Source - Macmillan UK
It's important to realise that cancer is not a single disease with a single cause and a single type of treatment. There are more than 100 different kinds of cancer, each with its own name and treatment.
Cancer may have specific effects on the body, and in some people may cause specific physical problems depending on the part of the body that is affected.
Some examples are:
- Lung cancer can cause a cough or breathlessness.
- A cancer that has spread into the lymph glands may cause swelling of a part of the body by blocking the flow of lymph fluid through the affected lymph glands. This is known as lymphoedema.
- Cancer in a bone may make the bone weak, and increase the chance of it breaking (a fracture).
These physical problems or disabilities may make travelling difficult.
Travelling when undergoing treatments
Treatments that are commonly used for people with cancer include surgery, radiotherapy, chemotherapy and hormonal therapy.
Treatment may be aimed at curing a cancer, or at controlling it for as long as possible to give the best quality of life.
Cancer treatment may also have effects on the body and can cause short-term problems such as sickness, diarrhoea or sensitivity to the sun. Occasionally, treatments can cause long-term physical problems, such as swelling of a limb.
Some treatments such as chemotherapy and radiotherapy can cause extreme tiredness (fatigue) both during and after treatment. The tiredness may limit the type of travel you can do, or the amount of activity you can manage while you are away.
Some types of surgery for cancer may cause a permanent physical change to the body, for example:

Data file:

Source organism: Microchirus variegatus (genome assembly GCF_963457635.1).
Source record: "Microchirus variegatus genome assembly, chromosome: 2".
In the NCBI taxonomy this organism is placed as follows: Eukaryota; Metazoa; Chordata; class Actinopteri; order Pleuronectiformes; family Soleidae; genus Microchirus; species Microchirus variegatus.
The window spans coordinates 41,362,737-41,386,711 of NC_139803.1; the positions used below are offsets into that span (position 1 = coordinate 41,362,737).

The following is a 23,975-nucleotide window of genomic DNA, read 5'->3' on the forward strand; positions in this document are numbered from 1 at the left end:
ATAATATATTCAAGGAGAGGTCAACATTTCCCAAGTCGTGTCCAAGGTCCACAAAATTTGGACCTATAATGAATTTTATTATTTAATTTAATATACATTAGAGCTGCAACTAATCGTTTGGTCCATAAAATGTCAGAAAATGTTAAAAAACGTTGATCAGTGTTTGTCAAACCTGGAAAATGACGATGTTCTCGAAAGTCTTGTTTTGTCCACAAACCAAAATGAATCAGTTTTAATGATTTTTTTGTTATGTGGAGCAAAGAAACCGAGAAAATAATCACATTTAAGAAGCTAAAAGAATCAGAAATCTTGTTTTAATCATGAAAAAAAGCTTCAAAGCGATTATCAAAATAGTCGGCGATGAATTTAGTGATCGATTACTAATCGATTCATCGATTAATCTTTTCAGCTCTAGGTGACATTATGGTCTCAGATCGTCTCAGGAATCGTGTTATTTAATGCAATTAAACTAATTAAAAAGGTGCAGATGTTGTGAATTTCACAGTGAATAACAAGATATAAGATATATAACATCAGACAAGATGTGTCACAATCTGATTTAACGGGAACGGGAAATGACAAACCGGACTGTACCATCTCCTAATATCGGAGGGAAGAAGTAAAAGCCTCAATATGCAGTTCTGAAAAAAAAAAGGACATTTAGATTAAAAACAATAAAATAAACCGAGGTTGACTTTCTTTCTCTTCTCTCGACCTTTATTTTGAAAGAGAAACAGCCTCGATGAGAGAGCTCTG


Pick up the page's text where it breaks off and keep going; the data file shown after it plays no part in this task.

- Removal and creation of a colostomy or ileostomy
- Removal of a breast (mastectomy)
- Removal of another part of the body.
Your stoma care nurse specialist can give you advice regarding travel insurance, certificates, supplies and dietary issues while you are away.
Sometimes it's possible to have a holiday while you are still in the middle of treatment for example, between courses of treatment. In this situation it's very important to discuss things with your doctor beforehand, so that you can plan the best time for your holiday.
You can take this chance to talk through any possible problems and how to deal with them if they occur.
Source - Macmillan UK
Many people with cancer live alone but have the companionship of a pet. Looking after a pet can become a problem if you have to go into hospital for treatment, or into a nursing or residential home if you are less able to cope because of the cancer or its treatment.
This can be a very distressing time and many pet owners worry about who will look after their pet when they cannot, or who will care for their pet if they should die. There are arrangements you can make for your pets while you are in hospital, or if you become unable to care for them.
Who can help with caring for your pets?
It is always a good idea to check with neighbours, relatives and friends who live close by to see if they can help you out, as your pet is more likely to know and trust them. They may be able to 'pop in' to feed your pet and provide extra care, such as walking your dog.
Relatives and friends who live further away may also be able to help. It might be possible for them to care for your pet at their home, although this will take more planning and will not always be suitable.
Your local vet may be able to help as they might know of, or provide, a volunteer support scheme. This is where volunteers visit your home to care for your pet, or temporarily look after your pet in their own home while you are in hospital. Your vet might also know of animal shelters in your area that may be able to help or contact the RSPCA.
Social workers may be able to give you advice about care of your pet while you are in hospital.
Source - Macmillan UK